For anyone anxious to see men—both in general and in church leadership in particular—rise up and take their place in the battle for lives, Tim Stallings is a breath of fresh air.
Serving women and families in Oak Ridge, Tenn., close to the collegiate center of Knoxville and home of the 2015 Country Music Hall of Fame inductees, “The Oak Ridge Boys,” Stallings is one of just a handful of men leading pregnancy centers as executive directors across the country.
As director of Choices Resource Center, Stallings not only fits the bill as an experienced pastor and counselor, he’s passionate to bring more men from his community along with him.
Building on his foundation of 25 years in pastoral and counseling ministry in the area, Stallings has fellow men and fellow pastors in mind with two upcoming fundraising events—a newly established annual golf tournament and an annual banquet keynote from Tim Tebow’s father, Bob.
Stallings is counting on help from his son, Scott, a PGA Tour golfer, for the upcoming tournament, and he was able to connect with the Tebows through his older brother, a retired missionary in the Philippines who had served alongside them.
“This is basically a women-run ministry, but men have a significant role,” Stallings said. “One of the things I’m trying to do this year is engage more men and pastors in what we do. Like most centers, it’s mostly female-led, female-run, female-promoted, so part of my prayer goal this year is to have 50 pastors come to our annual banquet.”
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While he is new to the center in his current role—having taken the reigns in the summer of 2015—Stallings’ involvement with the ministry, and with the wider pregnancy help community, has been years in the making.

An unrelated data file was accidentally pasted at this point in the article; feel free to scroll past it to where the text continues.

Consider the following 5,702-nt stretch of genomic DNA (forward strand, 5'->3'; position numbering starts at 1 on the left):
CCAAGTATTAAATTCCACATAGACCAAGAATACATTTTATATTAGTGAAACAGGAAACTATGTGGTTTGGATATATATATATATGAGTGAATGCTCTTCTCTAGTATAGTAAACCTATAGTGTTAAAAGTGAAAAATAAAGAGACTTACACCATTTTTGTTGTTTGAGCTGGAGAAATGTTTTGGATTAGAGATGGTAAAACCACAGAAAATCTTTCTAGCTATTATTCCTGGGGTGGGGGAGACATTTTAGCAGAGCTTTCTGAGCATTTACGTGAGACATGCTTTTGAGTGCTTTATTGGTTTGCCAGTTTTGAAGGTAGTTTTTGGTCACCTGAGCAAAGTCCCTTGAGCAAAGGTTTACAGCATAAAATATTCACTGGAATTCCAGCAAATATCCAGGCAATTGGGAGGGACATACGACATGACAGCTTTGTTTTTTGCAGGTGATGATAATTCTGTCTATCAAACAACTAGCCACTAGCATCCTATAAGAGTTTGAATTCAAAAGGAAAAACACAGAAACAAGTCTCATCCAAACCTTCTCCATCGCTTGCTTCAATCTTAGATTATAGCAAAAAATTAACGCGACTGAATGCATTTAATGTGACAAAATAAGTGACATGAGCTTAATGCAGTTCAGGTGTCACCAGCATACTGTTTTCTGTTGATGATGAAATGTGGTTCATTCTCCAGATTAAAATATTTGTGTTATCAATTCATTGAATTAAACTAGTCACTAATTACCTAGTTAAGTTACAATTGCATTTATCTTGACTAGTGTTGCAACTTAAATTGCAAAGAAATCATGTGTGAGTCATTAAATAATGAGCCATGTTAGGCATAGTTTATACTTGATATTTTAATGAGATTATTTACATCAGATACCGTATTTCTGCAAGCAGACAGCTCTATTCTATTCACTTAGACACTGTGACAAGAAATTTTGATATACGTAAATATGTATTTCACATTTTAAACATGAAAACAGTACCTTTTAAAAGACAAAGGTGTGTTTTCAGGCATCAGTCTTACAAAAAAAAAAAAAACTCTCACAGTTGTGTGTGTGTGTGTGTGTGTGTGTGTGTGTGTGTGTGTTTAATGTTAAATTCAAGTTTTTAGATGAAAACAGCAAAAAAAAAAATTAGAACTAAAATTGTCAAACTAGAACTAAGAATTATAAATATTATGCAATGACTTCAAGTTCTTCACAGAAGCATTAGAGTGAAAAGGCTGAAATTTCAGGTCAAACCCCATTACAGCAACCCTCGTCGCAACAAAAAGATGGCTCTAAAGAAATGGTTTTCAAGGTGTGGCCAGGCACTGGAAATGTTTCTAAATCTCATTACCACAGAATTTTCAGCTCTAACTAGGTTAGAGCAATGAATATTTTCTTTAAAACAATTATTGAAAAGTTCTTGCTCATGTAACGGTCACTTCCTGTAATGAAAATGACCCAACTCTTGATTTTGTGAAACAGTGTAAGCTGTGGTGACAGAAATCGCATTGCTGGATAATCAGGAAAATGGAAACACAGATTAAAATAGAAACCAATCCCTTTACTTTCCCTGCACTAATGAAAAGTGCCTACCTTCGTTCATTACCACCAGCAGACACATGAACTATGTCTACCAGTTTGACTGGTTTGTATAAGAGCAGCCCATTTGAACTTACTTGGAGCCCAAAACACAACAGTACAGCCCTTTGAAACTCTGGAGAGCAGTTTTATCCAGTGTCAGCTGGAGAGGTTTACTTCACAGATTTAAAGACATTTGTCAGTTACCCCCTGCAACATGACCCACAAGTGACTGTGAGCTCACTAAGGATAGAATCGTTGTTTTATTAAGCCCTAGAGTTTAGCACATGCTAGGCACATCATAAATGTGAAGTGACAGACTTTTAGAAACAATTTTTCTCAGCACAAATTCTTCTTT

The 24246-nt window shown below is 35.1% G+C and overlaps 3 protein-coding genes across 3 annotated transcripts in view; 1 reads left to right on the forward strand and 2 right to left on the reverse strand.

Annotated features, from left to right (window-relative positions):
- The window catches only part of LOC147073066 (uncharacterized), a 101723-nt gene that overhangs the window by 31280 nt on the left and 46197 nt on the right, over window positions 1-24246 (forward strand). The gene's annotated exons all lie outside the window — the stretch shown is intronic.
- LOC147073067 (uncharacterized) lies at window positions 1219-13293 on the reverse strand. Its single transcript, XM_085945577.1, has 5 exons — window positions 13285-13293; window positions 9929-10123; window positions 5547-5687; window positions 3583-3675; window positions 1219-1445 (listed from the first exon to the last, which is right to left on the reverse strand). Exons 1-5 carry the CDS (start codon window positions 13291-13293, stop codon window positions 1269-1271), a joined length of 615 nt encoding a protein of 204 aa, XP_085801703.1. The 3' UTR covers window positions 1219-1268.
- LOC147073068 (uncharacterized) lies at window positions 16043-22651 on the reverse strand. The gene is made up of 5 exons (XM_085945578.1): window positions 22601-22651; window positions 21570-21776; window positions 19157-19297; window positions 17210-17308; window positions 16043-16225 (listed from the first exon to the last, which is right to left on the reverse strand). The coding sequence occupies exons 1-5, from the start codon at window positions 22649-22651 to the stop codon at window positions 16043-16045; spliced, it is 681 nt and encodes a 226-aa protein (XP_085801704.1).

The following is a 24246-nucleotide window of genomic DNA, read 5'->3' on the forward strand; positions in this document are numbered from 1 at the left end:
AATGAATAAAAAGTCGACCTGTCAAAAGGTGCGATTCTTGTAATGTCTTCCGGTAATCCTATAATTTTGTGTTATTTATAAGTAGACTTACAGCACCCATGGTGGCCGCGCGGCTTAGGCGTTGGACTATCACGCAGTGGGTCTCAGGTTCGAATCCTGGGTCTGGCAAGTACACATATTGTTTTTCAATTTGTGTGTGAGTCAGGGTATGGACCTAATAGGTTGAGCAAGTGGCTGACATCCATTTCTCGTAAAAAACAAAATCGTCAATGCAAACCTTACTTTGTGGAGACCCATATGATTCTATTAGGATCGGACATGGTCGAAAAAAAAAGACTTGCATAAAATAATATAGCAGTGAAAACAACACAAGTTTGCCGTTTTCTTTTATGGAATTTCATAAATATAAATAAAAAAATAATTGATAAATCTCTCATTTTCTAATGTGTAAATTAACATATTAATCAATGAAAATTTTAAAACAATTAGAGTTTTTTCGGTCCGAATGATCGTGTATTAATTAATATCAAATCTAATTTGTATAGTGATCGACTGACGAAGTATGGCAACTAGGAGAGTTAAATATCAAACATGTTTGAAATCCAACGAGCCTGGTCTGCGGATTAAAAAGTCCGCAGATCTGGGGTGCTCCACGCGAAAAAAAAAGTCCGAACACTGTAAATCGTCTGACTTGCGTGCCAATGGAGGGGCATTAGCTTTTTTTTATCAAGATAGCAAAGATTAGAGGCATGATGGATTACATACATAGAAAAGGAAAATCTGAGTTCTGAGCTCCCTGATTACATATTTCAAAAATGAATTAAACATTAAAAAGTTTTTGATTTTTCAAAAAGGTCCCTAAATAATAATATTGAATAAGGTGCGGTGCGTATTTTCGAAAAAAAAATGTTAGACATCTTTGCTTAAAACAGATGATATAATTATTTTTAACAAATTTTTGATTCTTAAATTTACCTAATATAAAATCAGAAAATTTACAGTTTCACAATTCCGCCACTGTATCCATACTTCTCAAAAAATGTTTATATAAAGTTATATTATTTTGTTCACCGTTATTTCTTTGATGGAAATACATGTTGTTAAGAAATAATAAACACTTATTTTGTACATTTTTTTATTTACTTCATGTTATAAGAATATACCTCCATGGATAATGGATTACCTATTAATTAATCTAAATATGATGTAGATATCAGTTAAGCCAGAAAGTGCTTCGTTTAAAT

As both a pastor and a counselor, he started out partnering with the Choices staff for prayer and giving time to mentor the men who came in along with their girlfriends or wives during an unexpected pregnancy.
Stallings also took the opportunity to travel to both Heartbeat International and Care Net annual conferences as part of a prayer team organized by Vicki Botsford, who lived in the Oak Ridge area at the time but now serves as executive director for Choices Women’s Clinic in Orlando, Fla.
At one of the Care Net conferences, Stallings connected with Patrick Eades, the executive director for Care Net Pregnancy Center of Coastal Georgia. The two men forged a friendship, and that helped pave the way for Stallings to accept the offer to take over as Choices’ executive director.
“It’s been a journey for me,” Stallings said. “If I hadn’t have met [Eades], I would’ve said, ‘Well this is a female role.’ God orchestrated this all, and it’s been a blessing. I have a great staff. Everyone just really cares about each other and about what we’re doing. It’s just awesome.”
When Stallings was named the center’s new executive director, his first task was to get Choices’ limited ultrasound services back up and running. In the year leading up to Stallings coming aboard to lead the organization, it had stopped using its ultrasound machine because of struggles to get an ob-gyn to review scans.
Stallings, whose wife works as a nurse in the labor and delivery department of the local hospital, was able to find an ob-gyn to volunteer as the center’s medical director, and ultrasounds came back online in October of 2015.
The center is also partnering with a local organization to promote abstinence education and conduct STI testing that is geared to the specific needs of the high schoolers in the area.
Stallings, the son of long-time Tennessee state representative Rob Stallings—who served from 1974-90—has his sights set on a full-orbed culture of life in Oak Ridge.
A former city council member himself, Stallings initiated and encouraged the current body to adopt a resolution recognizing the Sanctity of Life this January. After some push-back from one of the members, the council adopted the resolution, which Stallings modeled after a proclamation Tennessee’s governor issued in years’ past.
“This is more than the abortion issue. This is human life, and it covers all life,” Stallings said. “We wanted to use this opportunity to take a stand for life.”